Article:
11. 11. 11 The Control Environment ©2011 LarsonAllen LLP ©2011 LarsonAllen LLP
  12. 12. Control Environment Sets the tone Foundation for all other controls Provides structure and discipline Most cost effective and efficient control ©2011 LarsonAllen LLP12
  13. 13. What does it look like? Ownership Integrity Accountability Oversight Philosophy Structure Responsibility Competence ©2011 LarsonAllen LLP13
  14. 14. Soft Controls Integrity Competence Philosophy ©2011 LarsonAllen LLP14
  15. 15. Integrity Articulate Inform Demonstrate Approaches Day to day activities New hires Investigate violations Vendor interactions Periodic updates Timelines and consistent Customer interactions Understandable Communicate actions Intolerance of violations Available Monitor compliance ©2011 LarsonAllen LLP15
  16. 16. Competence Hire Train Sustain Approaches Critical Skills In-house Oversight Knowledge External Evaluate Ability Professional services Analyze roles Interviews Cost Benefit ©2011 LarsonAllen LLP16
  17. 17. Oversight Establish Evaluate Review Approaches Independence Management Performance Responsibilities Risks Audit Skepticism Effectiveness Advisors Policies ©2011 LarsonAllen LLP17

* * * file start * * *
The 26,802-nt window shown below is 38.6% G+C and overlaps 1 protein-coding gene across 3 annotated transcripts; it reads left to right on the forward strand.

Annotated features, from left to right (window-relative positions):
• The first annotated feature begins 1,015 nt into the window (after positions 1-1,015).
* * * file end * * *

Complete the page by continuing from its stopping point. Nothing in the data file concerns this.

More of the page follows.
18. 18. Philosophy Mitigate Diligence Processes Approaches Reporting risks Judgment Adjustments Suppliers Attitudes Estimates Customers Accounting principles Employees Authorization ©2011 LarsonAllen LLP18
  19. 19. Structure Establish Align Maintain Approaches Organizational chart Roles Appropriate reporting Streamlined layers Functions Current job descriptions Reporting lines Processes Communication Clear roles ©2011 LarsonAllen LLP19
  20. 20. Accountability and Responsibility Assign Articulate Review Approaches Responsibility Links Nature of position Authority Empowerment Key personnel Segregation Limits ©2011 LarsonAllen LLP20
  21. 21. Small Business Challenges • Management influence • Segregation of duties • Qualified personnel • Limited oversight • Technology ©2011 LarsonAllen LLP21
  22. 22. 22 The Risk Assessment Process ©2011 LarsonAllen LLP ©2011 LarsonAllen LLP
  23. 23. Risk Assessment Identify Analyze Respond ©2011 LarsonAllen LLP23
  24. 24. Risk Analysis Estimate Assess Managing Significance Probability the Risk ©2011 LarsonAllen LLP24
  25. 25. Risk Assessment Reporting Risk Fraud Objectives Management Consideration • Establish • Risk • Assess Document Identification • Monitor Communicate • Organization and • Apply Principals Relationships • Anticipate and mitigate ©2011 LarsonAllen LLP25
  26. 26. Reporting Objectives Identify • Significant accounts • Underlying transactions Assertions Capture • Review activities • Appropriately presented Activities Appropriate • Policies vs. industry • Detail vs. industry Policies ©2011 LarsonAllen LLP26
  27. 27. Risk Analysis Aspects Business Competency Process Reassess IT Infrastructure Probability ©2011 LarsonAllen LLP27
  28. 28. • Assertions and accounts Identify • Business processes and Support • Maps the internal controls Controls • Identifies controls and risks • Interacts with external parties Information • Suppliers, investors, creditors Internal vs. • Considers factors impacting reporting External ©2011 LarsonAllen LLP28